Weekend Wrap-ups

Bringing together all of our thoughts into how we view ourselves as therapists, our contributions to the professional mental health and speech language world.  In this segment we will be introducing:

  1. Road to becoming a therapist
  2. How we became therapists, members of the stuttering community, and the connections

Road to becoming a therapist

In third grade I read a biography on Jane Adams who was a pioneer American settlement social worker. I knew at that age that this focus on the world was important to me and an essential part of the direction I wanted to take in my life. So when I started doing community organizing, it felt right. When I realized that I wanted to become a Clinical Social Worker and develop into a therapist, it felt right again.

I started as weekly volunteer working with adults with terminal illness. By my late teen years I started community organizing for other causes from clean air, food access, economic parity, and peace activism. My undergraduate degree was in Community Organizing with a specialty in aging populations. During those years I focused on food parity and worked on local gleaning projects in area farms, and working with the Gray Panthers. After graduating I focused on organizing within communities dealing with the AIDS crisis. I worked in the food business and volunteered on Fridays delivering food to homebound people living with AIDS.

Eventually I moved to New York City where my career continued and developed over several industries from the food industry, small business development, community organizing, to the technology business. So when did I become a therapist?

Over a decade ago I began working with a career psychotherapist. Over  time I realized that I wanted to merge all of my vocational and avocational work together.  So, I went back to school and completed my graduate degree and became a clinical social worker.

Road to finding the stuttering community

I discovered the stuttering support world in my late 20’s. It was by chance via an article in the Washington Post I was stunned to find regarding the National Stuttering Project. From there I went to my first National Stuttering Project workshop at the National Institute of Health in Bethesda, Maryland. There Annie Glen, wife of astronaut John Glen, spoke of her life experiences as a stutterer. I met other stutterers for the first time. I joined the DC local chapter of the NSP that was run by Mara Schlimm.

I spent two years in the chapter, meeting fellow stutters and learning about “voluntary stuttering” and “stuttering with grace.” Alongside this experience I worked with a psychotherapist for two years. In this work I uncovered the negative impact that stuttering had over my life and worked to turn it around.  Mara and the chapter guided and supported me through some rough and amazing experiences of self and community exploration.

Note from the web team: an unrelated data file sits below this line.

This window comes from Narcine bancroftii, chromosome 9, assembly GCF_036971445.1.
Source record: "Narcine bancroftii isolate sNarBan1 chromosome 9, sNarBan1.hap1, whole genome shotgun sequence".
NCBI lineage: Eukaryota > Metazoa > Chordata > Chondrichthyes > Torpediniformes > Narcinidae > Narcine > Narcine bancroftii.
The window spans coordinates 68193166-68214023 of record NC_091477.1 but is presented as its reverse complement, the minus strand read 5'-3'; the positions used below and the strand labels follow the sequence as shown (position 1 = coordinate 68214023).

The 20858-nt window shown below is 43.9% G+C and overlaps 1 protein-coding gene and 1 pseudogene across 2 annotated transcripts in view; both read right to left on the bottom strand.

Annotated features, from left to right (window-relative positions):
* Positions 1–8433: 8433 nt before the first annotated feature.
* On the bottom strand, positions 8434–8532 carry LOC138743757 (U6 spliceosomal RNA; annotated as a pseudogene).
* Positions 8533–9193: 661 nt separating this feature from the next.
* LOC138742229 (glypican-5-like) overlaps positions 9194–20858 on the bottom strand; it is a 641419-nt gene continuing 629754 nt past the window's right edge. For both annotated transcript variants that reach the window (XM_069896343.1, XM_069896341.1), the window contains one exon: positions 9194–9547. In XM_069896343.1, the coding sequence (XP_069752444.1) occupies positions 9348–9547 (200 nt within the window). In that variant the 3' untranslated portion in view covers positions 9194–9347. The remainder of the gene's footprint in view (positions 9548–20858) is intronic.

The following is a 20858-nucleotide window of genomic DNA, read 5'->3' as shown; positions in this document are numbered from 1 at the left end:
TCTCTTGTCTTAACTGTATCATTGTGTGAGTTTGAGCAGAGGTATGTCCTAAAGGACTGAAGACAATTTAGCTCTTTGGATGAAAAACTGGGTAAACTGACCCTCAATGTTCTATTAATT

Alas, I moved to Manhattan where there was no local NSP chapter. So, I pulled in my community organizing skills and called up the NSP. I talked to John Albach, who guided me on how to start a chapter. Armed with Michael Sugarman’s Peer Support book, I started the work on getting a chapter going. There at my first meeting I met fellow stutterer Jeff Shames. Together with Joseph Tegtmier we formed the Manhattan Stuttering Group.

Eventually I attended my first convention of the National Stuttering Project. There I met Michael Sugarman, John Albach, Barry Yeoman, and Nora O’Connor. From that meeting Barry Yeoman and I launched Passing Twice (www.passingtwice.com).

 

Question: What is your story with being a stutterer and joining the Speech Language and/or Mental Health Professional community?

 

Elizabeth Kapstein

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Comments

Weekend Wrap-ups — 4 Comments

  1. Due to my stutter. I grew up listening more than talking. When I went to college I found a career that would encourage me to enhance my listening skills. And I learned to focus on what my client was saying rather than me concerning myself with my speech. And was able to verbally communicate with or without my stutter to address his or her concerns.

    • Michael,

      What a great connection to listening well. I had a similar but a bit different experience. As the youngest of five I wanted to get my words in – so interrupt, interrupt, interrupt and then I was heard. Good skill for 1 of 5 kids, definitely not one I use as a therapist.

  2. Hmm great question! There are so many twists and turns to my journey. As I leaned into the mental health community, attending the MSW program at Hunter, I realized that I had to personally grow before I could be of service to anyone else. The question was – how could I do this? Hunter required us to be “in therapy” to learn about therapy. So there I went, seeking a therapist to help me “absorb” and “digest” my role as an intern learning about folks and their problems and communities in need. What came to fruition was my need to talk about my stuttering. This came about because during this time, I blocked severely and it was pretty obvious that stuttering had to be addressed. Ultimately my therapist shared with me that “the reason I stuttered was because in some way, out in the world, I didn’t feel safe.” I tried to connect this statement through the years – what was it in my past? Was there a developmental stage I failed?? Did I have PTSD from stuttering?? I am still figuring out – in the company of devoted friends who are therapists.
    Mendez

    • Elizabeth,

      Beautiful tale of your story. I really appreciate the self care and journey through therapy.

      Elizabeth K